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Mili Alekseyevich Balakirev Edit Profile

Composer , conductor , pianist

Mili Alexeivich Balakirev was a Russian musical composer.


He was born at Nijni-Novgorod, Russia on January 2, 1837 (O. S. 21 December 1836). Balakirev was born at Nizhny Novgorod, into a poor clerk's family with Tatar roots


He had the advantage as a boy of living with Oulibichev, author of a Life of Mozart, who had a private band, and from whom Balakirev obtained a valuable education in music.

At eighteen, after a university course in mathematics, he went to St Petersburg, full of national ardour, and there made the acquaintance of Glinka.


Balakirev became important in the history of Russian music through both his works and his leadership. More so than Glinka, he helped set the course for Russian orchestral music and Russian lyrical song during the second half of the 19th century. While he learned from Glinka certain methods of treating Russian folk song instrumentally, a bright, transparent orchestral technique (something he also learned from the works of Hector Berlioz) and many elements of his basic style, he developed and expanded upon what he had learned, fusing it satisfactorily with then-advanced Romantic compositional techniques.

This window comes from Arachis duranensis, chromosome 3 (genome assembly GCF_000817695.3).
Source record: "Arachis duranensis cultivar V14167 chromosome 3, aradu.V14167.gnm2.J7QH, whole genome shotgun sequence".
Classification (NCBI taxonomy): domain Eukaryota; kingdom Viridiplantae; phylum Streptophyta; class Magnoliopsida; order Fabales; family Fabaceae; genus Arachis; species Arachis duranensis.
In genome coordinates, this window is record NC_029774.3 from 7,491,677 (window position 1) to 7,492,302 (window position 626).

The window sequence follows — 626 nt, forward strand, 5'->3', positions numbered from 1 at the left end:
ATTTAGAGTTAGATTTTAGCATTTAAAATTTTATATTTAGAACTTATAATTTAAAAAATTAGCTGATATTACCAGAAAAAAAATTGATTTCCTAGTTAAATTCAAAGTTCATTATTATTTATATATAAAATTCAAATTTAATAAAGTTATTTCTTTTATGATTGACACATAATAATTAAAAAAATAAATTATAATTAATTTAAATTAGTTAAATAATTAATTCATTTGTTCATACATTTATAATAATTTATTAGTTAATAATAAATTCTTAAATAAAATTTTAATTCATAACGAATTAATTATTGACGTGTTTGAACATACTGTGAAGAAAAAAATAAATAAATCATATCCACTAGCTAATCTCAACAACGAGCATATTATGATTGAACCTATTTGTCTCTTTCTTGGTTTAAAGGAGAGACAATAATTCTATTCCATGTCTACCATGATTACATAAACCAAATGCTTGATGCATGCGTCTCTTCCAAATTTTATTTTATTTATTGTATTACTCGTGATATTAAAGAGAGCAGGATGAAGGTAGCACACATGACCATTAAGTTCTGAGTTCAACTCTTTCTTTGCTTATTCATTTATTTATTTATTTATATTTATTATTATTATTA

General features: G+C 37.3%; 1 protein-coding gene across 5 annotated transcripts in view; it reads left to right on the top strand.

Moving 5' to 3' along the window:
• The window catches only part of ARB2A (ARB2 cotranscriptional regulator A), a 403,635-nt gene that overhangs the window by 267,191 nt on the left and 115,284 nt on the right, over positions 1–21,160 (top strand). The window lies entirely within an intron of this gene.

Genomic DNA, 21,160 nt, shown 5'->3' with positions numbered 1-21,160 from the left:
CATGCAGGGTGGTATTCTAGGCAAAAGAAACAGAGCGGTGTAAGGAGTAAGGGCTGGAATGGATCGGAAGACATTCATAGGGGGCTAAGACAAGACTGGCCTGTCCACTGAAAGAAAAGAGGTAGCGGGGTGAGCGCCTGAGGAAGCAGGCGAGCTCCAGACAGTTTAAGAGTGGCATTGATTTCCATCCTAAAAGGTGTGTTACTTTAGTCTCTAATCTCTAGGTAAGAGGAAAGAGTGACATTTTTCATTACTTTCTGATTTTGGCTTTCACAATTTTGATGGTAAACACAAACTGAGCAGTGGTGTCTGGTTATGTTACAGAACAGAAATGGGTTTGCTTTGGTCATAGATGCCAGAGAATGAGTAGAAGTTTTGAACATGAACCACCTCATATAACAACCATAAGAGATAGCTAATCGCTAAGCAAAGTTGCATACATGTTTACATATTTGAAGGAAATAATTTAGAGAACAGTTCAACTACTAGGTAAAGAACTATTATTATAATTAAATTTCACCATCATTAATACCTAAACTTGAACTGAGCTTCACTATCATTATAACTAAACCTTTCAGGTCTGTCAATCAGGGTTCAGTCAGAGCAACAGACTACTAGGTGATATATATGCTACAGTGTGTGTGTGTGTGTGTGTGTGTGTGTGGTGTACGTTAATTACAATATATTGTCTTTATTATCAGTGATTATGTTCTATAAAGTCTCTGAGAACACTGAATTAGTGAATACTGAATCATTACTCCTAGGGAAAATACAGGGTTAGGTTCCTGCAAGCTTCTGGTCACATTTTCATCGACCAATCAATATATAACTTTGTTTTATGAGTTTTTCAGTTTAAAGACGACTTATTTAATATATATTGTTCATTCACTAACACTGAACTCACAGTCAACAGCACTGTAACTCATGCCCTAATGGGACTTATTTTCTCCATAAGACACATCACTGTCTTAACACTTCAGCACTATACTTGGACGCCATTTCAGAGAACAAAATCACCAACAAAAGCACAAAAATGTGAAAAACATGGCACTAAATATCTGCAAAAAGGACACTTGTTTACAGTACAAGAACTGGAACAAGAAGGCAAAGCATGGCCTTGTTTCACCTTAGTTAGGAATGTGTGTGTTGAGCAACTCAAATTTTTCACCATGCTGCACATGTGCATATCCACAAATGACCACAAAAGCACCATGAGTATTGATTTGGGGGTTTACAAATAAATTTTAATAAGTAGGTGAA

Unfortunately, the protracted composition of several works robbed Balakirev of the credit for their inventiveness. Pieces which could have won success had they been completed in the 1860s and 70s made a much smaller impact when they were introduced much later in the composer's life. This was because they had been overtaken stylistically by the accomplishments of younger composers, and because some of their compositional devices were appropriated by other members of The Five—the most notable example of the latter is Rimsky-Korsakov's Scheherazade, which was influenced by Balakirev's symphonic poem Tamara. Another consequence was a tendency to overwork details, which robbed these pieces of freshness of inspiration and made then seem "overdone".

Despite the protracted composition period, there was no discernible difference, especially in the two symphonies, between the sections completed in the 1860s and those written much later. Zetlin asserts that while there was no diminution of Balakirev's creative talent, the reason for this lack of disparity was because Balakirev "had ceased to evolve" as an artist; he remained creatively at the point he had reached in the 1860s, "and his newest works seemed thus merely an echo of the past. "

Perhaps because Balakirev's initial musical experience was as a pianist, composers for his own instrument influenced the repertory and style of his compositions. He wrote in all the genres cultivated by Frédéric Chopin except the Ballade, cultivating a comparable charm. The other keyboard composer who influenced Balakirev was Franz Liszt, apparent in Islamey as well as in his transcriptions of works by other composers and the symphonic poem Tamara.